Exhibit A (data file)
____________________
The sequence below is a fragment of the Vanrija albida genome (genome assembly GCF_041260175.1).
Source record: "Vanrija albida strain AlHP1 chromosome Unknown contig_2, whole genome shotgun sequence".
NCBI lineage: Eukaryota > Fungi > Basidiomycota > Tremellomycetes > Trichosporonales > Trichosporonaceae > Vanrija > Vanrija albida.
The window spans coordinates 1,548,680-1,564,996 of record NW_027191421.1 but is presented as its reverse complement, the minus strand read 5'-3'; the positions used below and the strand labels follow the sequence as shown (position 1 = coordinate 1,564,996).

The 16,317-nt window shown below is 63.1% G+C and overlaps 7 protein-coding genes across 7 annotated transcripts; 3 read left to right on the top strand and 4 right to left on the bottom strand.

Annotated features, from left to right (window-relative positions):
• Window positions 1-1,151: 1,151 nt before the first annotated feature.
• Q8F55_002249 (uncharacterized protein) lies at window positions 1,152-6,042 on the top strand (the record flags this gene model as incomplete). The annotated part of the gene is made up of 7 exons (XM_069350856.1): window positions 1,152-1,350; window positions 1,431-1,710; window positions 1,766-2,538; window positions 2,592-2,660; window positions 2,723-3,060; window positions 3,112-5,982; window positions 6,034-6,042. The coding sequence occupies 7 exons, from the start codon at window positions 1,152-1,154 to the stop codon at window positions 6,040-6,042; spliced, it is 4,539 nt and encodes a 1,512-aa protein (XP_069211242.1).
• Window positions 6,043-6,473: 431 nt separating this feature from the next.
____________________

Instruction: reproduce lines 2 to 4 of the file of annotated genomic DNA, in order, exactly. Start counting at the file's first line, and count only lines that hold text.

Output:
Source record: "Vanrija albida strain AlHP1 chromosome Unknown contig_2, whole genome shotgun sequence".
NCBI lineage: Eukaryota > Fungi > Basidiomycota > Tremellomycetes > Trichosporonales > Trichosporonaceae > Vanrija > Vanrija albida.
The window spans coordinates 1,548,680-1,564,996 of record NW_027191421.1 but is presented as its reverse complement, the minus strand read 5'-3'; the positions used below and the strand labels follow the sequence as shown (position 1 = coordinate 1,564,996).